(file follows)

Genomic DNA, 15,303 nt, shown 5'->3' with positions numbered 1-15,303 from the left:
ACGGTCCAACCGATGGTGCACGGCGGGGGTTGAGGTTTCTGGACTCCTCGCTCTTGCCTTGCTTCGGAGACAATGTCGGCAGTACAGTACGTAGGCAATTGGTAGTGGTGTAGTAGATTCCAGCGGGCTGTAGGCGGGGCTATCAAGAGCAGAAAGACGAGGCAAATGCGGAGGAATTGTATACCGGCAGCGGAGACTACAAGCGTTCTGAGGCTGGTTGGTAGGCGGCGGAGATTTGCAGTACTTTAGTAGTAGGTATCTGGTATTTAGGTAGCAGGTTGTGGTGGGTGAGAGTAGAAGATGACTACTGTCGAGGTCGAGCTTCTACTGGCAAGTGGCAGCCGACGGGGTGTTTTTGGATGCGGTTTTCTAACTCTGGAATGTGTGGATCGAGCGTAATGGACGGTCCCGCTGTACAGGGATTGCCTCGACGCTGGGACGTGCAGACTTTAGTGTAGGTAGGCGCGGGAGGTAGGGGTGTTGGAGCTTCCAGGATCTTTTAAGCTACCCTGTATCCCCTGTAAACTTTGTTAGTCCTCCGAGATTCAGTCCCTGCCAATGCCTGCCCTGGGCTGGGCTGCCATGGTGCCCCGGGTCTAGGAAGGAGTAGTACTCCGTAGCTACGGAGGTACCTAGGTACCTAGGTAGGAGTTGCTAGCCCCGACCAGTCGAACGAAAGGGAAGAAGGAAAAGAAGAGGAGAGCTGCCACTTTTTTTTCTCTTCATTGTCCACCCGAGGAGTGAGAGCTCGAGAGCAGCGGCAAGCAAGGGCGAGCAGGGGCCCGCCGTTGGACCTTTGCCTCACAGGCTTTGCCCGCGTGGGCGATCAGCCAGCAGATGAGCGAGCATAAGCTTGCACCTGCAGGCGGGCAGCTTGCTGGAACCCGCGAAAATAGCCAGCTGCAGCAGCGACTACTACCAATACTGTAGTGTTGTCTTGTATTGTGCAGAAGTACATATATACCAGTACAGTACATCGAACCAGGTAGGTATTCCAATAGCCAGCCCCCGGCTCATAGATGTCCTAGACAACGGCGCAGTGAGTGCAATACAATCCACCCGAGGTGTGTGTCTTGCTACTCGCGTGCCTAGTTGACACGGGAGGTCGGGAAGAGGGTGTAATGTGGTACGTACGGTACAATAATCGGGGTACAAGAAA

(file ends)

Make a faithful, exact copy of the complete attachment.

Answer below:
Genomic DNA, 15,303 nt, shown 5'->3' with positions numbered 1-15,303 from the left:
ACGGTCCAACCGATGGTGCACGGCGGGGGTTGAGGTTTCTGGACTCCTCGCTCTTGCCTTGCTTCGGAGACAATGTCGGCAGTACAGTACGTAGGCAATTGGTAGTGGTGTAGTAGATTCCAGCGGGCTGTAGGCGGGGCTATCAAGAGCAGAAAGACGAGGCAAATGCGGAGGAATTGTATACCGGCAGCGGAGACTACAAGCGTTCTGAGGCTGGTTGGTAGGCGGCGGAGATTTGCAGTACTTTAGTAGTAGGTATCTGGTATTTAGGTAGCAGGTTGTGGTGGGTGAGAGTAGAAGATGACTACTGTCGAGGTCGAGCTTCTACTGGCAAGTGGCAGCCGACGGGGTGTTTTTGGATGCGGTTTTCTAACTCTGGAATGTGTGGATCGAGCGTAATGGACGGTCCCGCTGTACAGGGATTGCCTCGACGCTGGGACGTGCAGACTTTAGTGTAGGTAGGCGCGGGAGGTAGGGGTGTTGGAGCTTCCAGGATCTTTTAAGCTACCCTGTATCCCCTGTAAACTTTGTTAGTCCTCCGAGATTCAGTCCCTGCCAATGCCTGCCCTGGGCTGGGCTGCCATGGTGCCCCGGGTCTAGGAAGGAGTAGTACTCCGTAGCTACGGAGGTACCTAGGTACCTAGGTAGGAGTTGCTAGCCCCGACCAGTCGAACGAAAGGGAAGAAGGAAAAGAAGAGGAGAGCTGCCACTTTTTTTTCTCTTCATTGTCCACCCGAGGAGTGAGAGCTCGAGAGCAGCGGCAAGCAAGGGCGAGCAGGGGCCCGCCGTTGGACCTTTGCCTCACAGGCTTTGCCCGCGTGGGCGATCAGCCAGCAGATGAGCGAGCATAAGCTTGCACCTGCAGGCGGGCAGCTTGCTGGAACCCGCGAAAATAGCCAGCTGCAGCAGCGACTACTACCAATACTGTAGTGTTGTCTTGTATTGTGCAGAAGTACATATATACCAGTACAGTACATCGAACCAGGTAGGTATTCCAATAGCCAGCCCCCGGCTCATAGATGTCCTAGACAACGGCGCAGTGAGTGCAATACAATCCACCCGAGGTGTGTGTCTTGCTACTCGCGTGCCTAGTTGACACGGGAGGTCGGGAAGAGGGTGTAATGTGGTACGTACGGTACAATAATCGGGGTACAAGAAA